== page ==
ISSUE #98

Rural women head to Ohio through new art exhibition


History has glorified men at the expense of women

Book extract: Sorry, not sorry


Experiences of a brown woman in white South Africa

“An under-resourced newsroom is a threat to media freedom”


Media freedom and democracy go hand in hand

Lost and found: sexuality and identity at varsity


I found it hard to be accepted and acknowledged as an equal human being

A note to Premier Helen Zille


Life Esidimeni is an outcrop of our careless society, masquerading as community

Cuba’s new president: What to expect of Miguel Díaz-Canel


Who can fill Castro’s shoes?

Defying the boycott call: Black Coffee in hot water


Why South Africa’s DJ Black Coffee left a bitter taste by performing in Israel

Book extract: My Father Died for This


The Cradock Four’s Fort Calata and his son, Lukhanyo

Abducted and assaulted for speaking out


Mozambican journalist “silenced” with violence

#WorldPressFreedomDay: Freedom to do journalism


Plurality of media is key to democracy

“This victory is not just for me”


The first black recipient of the Abe Bailey Travel Bursary talks success

#MeToo: A survivor’s story


April last year I was raped, April this year I took back my body

Zubeida Jaffer’s open letter to Zenani and Zindzi Mandela


We have not done enough to break the bonds of patriarchy that diminish us as women.

The cage we all helped to build


The gradual erosion of our privacy

Sleepless in Soweto


Restlessness caused by the weight of history surrounding me

“There is no messiah who is going to save us”


We must work together and strive for the tomorrow we dream of

ISSUE #98

Welcome to the December edition of The Journalist


This is the last edition for 2020. Our next edition will be in January 2021.

In this edition we highlight three important issues that were newsworthy in this month - the Presidential Elections in the USA, the announcement by the SABC that it was embarking on a programme of mass retrenchment and the ongoing campaigns against violence perpetrated on women and children.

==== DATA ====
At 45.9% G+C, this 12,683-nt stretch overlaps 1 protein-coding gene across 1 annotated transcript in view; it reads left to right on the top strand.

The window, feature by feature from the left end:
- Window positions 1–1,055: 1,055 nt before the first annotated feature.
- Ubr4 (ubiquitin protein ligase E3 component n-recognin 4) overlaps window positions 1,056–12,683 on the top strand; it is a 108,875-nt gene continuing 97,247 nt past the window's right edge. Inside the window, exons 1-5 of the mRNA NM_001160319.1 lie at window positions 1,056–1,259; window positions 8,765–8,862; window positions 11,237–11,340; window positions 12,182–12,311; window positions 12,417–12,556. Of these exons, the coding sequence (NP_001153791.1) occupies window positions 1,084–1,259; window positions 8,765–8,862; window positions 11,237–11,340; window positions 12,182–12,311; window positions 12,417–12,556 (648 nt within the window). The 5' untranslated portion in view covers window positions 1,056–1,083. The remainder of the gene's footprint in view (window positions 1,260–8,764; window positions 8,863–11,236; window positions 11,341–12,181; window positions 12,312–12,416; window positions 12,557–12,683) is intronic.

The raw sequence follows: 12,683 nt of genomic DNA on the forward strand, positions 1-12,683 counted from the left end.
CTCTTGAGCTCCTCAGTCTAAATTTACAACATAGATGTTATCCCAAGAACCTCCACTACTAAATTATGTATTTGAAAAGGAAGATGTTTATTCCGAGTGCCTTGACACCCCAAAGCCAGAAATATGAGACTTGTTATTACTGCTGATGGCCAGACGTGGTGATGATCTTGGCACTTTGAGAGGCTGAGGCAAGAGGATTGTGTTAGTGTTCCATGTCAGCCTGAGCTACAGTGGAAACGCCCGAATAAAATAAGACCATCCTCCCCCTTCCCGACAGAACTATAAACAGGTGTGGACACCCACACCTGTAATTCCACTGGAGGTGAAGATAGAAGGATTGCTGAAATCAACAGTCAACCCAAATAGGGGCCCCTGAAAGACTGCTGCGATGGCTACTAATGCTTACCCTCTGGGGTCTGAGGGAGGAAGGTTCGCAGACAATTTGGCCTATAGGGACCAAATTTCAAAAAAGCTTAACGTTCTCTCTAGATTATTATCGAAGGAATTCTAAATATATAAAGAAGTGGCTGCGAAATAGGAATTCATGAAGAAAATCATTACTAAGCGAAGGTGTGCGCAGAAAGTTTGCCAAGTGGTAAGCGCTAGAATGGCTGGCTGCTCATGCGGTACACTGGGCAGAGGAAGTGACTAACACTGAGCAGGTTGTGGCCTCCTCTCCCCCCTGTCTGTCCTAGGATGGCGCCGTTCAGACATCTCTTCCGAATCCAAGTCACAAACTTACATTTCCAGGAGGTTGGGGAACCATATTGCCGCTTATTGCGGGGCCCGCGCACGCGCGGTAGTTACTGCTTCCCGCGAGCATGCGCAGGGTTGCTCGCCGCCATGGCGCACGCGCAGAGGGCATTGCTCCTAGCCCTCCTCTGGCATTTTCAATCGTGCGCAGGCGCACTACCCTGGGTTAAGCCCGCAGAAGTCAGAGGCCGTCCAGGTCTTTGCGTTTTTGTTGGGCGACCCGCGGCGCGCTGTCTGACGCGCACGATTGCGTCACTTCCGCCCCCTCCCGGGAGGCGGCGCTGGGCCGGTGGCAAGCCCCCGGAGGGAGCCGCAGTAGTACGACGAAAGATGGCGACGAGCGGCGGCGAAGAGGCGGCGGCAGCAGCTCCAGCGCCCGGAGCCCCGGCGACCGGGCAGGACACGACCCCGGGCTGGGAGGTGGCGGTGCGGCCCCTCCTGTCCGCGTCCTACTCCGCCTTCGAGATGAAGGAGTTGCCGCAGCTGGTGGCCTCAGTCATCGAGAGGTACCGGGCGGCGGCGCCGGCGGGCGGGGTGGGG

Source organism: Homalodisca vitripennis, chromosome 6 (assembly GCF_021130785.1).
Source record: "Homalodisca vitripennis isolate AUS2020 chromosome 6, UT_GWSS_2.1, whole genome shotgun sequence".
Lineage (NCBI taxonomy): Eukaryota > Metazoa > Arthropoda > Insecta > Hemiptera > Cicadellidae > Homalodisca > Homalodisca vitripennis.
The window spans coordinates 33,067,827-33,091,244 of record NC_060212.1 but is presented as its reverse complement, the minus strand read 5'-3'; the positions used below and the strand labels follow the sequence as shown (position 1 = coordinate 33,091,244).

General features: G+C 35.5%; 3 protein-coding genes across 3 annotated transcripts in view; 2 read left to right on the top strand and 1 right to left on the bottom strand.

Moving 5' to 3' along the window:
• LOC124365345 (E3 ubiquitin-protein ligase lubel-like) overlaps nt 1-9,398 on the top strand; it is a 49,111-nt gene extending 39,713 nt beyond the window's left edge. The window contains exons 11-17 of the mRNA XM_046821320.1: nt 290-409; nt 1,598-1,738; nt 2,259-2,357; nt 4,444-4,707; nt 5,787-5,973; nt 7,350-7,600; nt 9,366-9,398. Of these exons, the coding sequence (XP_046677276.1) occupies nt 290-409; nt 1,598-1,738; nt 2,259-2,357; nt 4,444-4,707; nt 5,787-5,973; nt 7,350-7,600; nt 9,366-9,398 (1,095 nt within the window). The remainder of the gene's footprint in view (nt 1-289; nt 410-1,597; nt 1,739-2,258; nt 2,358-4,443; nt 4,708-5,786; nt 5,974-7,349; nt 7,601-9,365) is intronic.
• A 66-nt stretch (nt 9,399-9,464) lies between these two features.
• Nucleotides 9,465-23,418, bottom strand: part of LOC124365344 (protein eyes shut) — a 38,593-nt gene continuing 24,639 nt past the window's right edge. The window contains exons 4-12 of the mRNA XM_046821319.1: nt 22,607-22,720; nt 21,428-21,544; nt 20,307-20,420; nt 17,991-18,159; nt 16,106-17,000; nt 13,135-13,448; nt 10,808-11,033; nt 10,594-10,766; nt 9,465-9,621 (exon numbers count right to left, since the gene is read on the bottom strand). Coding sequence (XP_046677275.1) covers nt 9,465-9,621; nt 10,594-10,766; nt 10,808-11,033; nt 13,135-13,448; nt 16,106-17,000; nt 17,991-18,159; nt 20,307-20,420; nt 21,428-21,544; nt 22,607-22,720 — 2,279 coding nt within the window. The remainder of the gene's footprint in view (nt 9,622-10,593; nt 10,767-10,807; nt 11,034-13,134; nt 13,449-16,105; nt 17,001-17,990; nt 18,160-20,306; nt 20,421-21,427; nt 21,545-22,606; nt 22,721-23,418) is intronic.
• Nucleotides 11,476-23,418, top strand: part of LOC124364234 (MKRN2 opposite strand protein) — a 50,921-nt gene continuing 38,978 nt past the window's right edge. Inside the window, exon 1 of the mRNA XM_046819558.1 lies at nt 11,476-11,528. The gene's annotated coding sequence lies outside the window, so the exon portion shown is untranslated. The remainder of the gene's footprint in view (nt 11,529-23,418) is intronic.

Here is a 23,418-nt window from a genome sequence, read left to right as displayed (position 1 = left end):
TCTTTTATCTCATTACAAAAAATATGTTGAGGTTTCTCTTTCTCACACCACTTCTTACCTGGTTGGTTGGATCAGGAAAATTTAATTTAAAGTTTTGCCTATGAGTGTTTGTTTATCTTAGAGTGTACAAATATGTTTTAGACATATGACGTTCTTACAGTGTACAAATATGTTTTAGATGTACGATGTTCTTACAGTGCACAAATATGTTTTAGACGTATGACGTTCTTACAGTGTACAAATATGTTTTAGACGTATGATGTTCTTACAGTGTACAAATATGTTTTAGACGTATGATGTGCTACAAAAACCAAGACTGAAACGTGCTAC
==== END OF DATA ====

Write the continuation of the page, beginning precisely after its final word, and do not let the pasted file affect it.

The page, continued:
We therefore have contributions that challenge the idea that the US is some kind of gold standard of democracy and instead show that the USA is at best a very flawed democracy and in no place to lecture Africans about democracy. We feature an article which, instead of downsizing, calls on us to debate the importance of the SABC as both a vehicle and a register of democracy in South Africa.

We also spotlight an investigate journalist’s allegations about police killings in Cato Manor in KZN which have been the subject of conflicting reports in the media since 2011. He calls for a judicial enquiry into these matters.

As befits November’s activism against Violence on Women and Children we spotlight an article which calls on us to swop a brand of toxic masculinity for a different kind of masculinity. In this regard our Arts section features the musician, Kadaf, who takes stand against male violence and patriarchy.

The Craft section features Glenda Daniel’s book, Power and Loss, which highlights the extent to which job losses in the media have occurred leading to the decimation of newsrooms.

Our Book Review section features a review of Patric Tariq Mellet’s The Lie of 1652, which debunks many of the colonial myths about 1652 - the apparent first meeting between Europeans and South African indigenous people – designed to justify the dispossession and exploitation which followed.


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